UN Climate Change Conference, Bali
Thursday 13 December 2007
Ladies and gentlemen,
Good evening, and welcome to this side event at which we will present the European perspective on supporting efforts to tackle deforestation.
Combating deforestation is at the core of many important European environmental and development policy goals and has taken up much of our attention and energy over these past few days. I would like to thank the speakers who have come to share their knowledge and experience with us, particularly Ms Puspa Dewi Liman, Deputy Director for program and evaluation at the Indonesian Ministry of Forestry.
Reducing emissions from deforestation is one of the key elements of Europe’s vision for a post 2012 climate change regime. All of us here know that emissions from deforestation account for about 20% of global CO2 emissions, so addressing this issue is an important step towards mitigating climate change. But it is of course only one element. A comprehensive strategy also needs to include emissions reductions by industrialised countries and efforts to limit the increase of emissions in developing countries.
Let me underline that reducing emissions from deforestation is not an alternative to making ambitious emissions reductions in other sectors.
When we address deforestation in the context of climate change, we also have to bear in mind the many functions of forests, such as protection of biodiversity and of watersheds and soils. Forests play an important role in poverty reduction by providing products and services for millions of the world’s most marginalised people, including indigenous communities.
When managed sustainably, forests are a renewable resource, providing food, energy, employment and materials for society.
We recognise that there are multiple drivers of deforestation, which act both directly and indirectly and at different levels, from the local to the international. Often the drivers are from outside the forest sector and coordinating across different sectors to address them is a major challenge.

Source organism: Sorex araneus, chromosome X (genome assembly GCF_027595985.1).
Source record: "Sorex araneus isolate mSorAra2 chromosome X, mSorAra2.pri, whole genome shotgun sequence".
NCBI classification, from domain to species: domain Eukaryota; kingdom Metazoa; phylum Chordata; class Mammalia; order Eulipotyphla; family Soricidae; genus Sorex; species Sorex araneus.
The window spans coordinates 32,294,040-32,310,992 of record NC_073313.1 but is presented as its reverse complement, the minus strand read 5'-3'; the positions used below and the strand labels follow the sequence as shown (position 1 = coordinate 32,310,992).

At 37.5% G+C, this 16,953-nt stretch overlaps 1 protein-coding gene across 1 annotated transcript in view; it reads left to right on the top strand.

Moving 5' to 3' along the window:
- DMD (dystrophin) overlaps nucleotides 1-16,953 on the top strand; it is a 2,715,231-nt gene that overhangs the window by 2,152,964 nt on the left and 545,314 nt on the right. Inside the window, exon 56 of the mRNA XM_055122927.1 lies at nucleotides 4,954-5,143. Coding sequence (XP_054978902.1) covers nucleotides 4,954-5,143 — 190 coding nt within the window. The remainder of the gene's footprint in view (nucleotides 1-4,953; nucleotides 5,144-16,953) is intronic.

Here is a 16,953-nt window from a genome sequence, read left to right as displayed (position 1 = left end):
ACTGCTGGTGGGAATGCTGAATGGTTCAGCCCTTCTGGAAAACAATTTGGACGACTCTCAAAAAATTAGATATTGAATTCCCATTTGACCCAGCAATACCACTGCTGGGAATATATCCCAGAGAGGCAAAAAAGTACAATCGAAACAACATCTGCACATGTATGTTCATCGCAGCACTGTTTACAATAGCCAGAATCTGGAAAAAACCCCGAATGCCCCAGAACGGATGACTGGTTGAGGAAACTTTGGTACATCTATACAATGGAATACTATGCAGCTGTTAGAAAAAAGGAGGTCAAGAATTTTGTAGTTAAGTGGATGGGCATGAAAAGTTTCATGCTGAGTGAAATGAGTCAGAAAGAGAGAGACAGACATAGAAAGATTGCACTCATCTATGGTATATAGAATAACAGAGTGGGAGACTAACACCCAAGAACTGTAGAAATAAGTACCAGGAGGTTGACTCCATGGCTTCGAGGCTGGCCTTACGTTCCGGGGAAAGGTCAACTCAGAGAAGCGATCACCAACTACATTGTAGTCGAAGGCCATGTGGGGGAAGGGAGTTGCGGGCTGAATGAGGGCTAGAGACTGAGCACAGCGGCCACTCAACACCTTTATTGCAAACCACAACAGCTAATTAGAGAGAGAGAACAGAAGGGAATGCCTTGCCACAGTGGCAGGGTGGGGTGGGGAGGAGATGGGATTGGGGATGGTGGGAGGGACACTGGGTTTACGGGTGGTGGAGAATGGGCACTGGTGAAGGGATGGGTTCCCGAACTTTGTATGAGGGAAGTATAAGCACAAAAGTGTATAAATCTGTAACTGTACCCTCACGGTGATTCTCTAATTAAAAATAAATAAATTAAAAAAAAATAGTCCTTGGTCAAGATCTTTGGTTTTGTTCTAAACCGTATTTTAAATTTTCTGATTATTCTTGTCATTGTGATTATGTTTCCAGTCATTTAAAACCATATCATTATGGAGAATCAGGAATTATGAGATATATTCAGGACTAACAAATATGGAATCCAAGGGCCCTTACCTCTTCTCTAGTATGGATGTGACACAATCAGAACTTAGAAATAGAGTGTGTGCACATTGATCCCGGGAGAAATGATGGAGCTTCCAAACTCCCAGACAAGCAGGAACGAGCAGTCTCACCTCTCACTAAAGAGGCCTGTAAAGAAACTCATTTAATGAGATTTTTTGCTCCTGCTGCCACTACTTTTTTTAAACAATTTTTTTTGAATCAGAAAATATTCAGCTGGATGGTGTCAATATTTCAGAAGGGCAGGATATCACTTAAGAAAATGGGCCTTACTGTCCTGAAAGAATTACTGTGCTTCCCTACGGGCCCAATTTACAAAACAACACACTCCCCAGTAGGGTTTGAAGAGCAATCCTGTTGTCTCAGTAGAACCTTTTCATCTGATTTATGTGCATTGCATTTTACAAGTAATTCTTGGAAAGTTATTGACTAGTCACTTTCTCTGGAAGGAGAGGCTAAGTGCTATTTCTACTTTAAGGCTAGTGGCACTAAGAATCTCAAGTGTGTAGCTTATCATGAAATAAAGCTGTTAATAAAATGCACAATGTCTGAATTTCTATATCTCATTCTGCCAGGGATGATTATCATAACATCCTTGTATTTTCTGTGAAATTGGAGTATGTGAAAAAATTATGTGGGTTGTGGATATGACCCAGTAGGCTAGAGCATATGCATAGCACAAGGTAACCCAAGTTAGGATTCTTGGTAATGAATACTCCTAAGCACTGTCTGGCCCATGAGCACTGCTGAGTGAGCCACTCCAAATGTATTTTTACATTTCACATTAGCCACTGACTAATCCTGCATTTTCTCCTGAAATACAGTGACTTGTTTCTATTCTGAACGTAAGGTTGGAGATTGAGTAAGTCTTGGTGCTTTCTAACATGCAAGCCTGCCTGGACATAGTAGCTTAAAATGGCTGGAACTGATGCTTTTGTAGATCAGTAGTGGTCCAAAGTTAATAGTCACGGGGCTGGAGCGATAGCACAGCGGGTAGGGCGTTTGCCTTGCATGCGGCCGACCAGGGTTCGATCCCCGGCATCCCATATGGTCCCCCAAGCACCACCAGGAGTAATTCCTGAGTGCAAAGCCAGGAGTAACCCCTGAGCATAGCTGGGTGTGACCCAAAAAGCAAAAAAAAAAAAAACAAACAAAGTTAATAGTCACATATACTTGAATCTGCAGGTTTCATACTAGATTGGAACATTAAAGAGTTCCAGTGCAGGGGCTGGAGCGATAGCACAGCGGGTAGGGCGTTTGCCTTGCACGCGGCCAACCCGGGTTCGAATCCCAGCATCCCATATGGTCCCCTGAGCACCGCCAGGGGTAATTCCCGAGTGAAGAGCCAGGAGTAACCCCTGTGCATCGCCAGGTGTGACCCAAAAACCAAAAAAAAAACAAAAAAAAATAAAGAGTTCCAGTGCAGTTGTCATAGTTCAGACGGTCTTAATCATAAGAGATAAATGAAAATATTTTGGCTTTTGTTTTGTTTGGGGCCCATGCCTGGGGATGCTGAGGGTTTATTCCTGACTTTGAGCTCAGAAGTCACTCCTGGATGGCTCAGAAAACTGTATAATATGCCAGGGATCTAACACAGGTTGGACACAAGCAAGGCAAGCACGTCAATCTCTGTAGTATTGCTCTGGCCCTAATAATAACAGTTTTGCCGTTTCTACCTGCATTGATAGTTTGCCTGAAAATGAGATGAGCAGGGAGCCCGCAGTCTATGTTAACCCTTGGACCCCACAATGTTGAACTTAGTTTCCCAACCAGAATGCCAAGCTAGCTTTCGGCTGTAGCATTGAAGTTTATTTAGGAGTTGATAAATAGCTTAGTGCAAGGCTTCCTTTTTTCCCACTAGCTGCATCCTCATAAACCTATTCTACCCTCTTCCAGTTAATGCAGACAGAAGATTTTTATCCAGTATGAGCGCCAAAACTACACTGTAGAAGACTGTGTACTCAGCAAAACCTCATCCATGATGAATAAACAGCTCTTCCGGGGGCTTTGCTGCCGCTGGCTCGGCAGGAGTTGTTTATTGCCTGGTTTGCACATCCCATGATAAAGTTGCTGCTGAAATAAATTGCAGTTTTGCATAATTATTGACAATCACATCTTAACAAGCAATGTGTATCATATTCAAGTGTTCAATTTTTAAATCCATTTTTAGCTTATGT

Given the different situations of different countries, there is no ‘one-size-fits-all’ solution. Deforestation can be local problem or a national one, and solutions must be designed to address the specific situation.
We need financial mechanisms and support measures at the international level. National governments need to develop ambitious legislation and implementation measures. The private sector must play a constructive role, including in financing.
However we will not succeed if the drivers of deforestation in a particular area are not taken into account, or if there is no “ownership” of action to address deforestation at the local level.
It is of critical importance to build on lessons learned from the past and from ongoing experiences.
The European Commission is a major provider of development cooperation concerning forests, making available around €40 million per year.
Through this funding, the Commission has supported the conservation and sustainable management of forests in most key regions of the world, and in particular the three main tropical forest areas: South East Asia, the Congo Basin and Amazonia.
The EU has developed the Forest Law Enforcement, Governance and Trade initiative – our FLEGT Action Plan – since the 2002 World Summit on Sustainable Development. We have done so by building on traditional forestry cooperation activities. FLEGT aims to improve forest governance through a variety of measures, including a scheme to ensure that timber exports to the EU are verified as legal. Indonesia is an important partner in this initiative.
We are also active in the research field. Just 10 days ago the Commission published an international call for proposals to address deforestation in tropical areas with a budget of 4 million euros. Through this call research will provide input to the policy approaches under discussion in the climate change convention.
At this evening’s event, we will be presenting our approach to promoting sustainable forest management and combating deforestation using the example of programmes in Indonesia and Central Africa. We will also explain to you how and why this approach has changed over time. This could provide food for thought in the context of our discussions under the Convention.
Ladies and gentlemen,
Tackling deforestation is a complex challenge. I believe we will be more successful if we coordinate our efforts and learn from past experiences. The EU stands ready to contribute actively to finding solutions.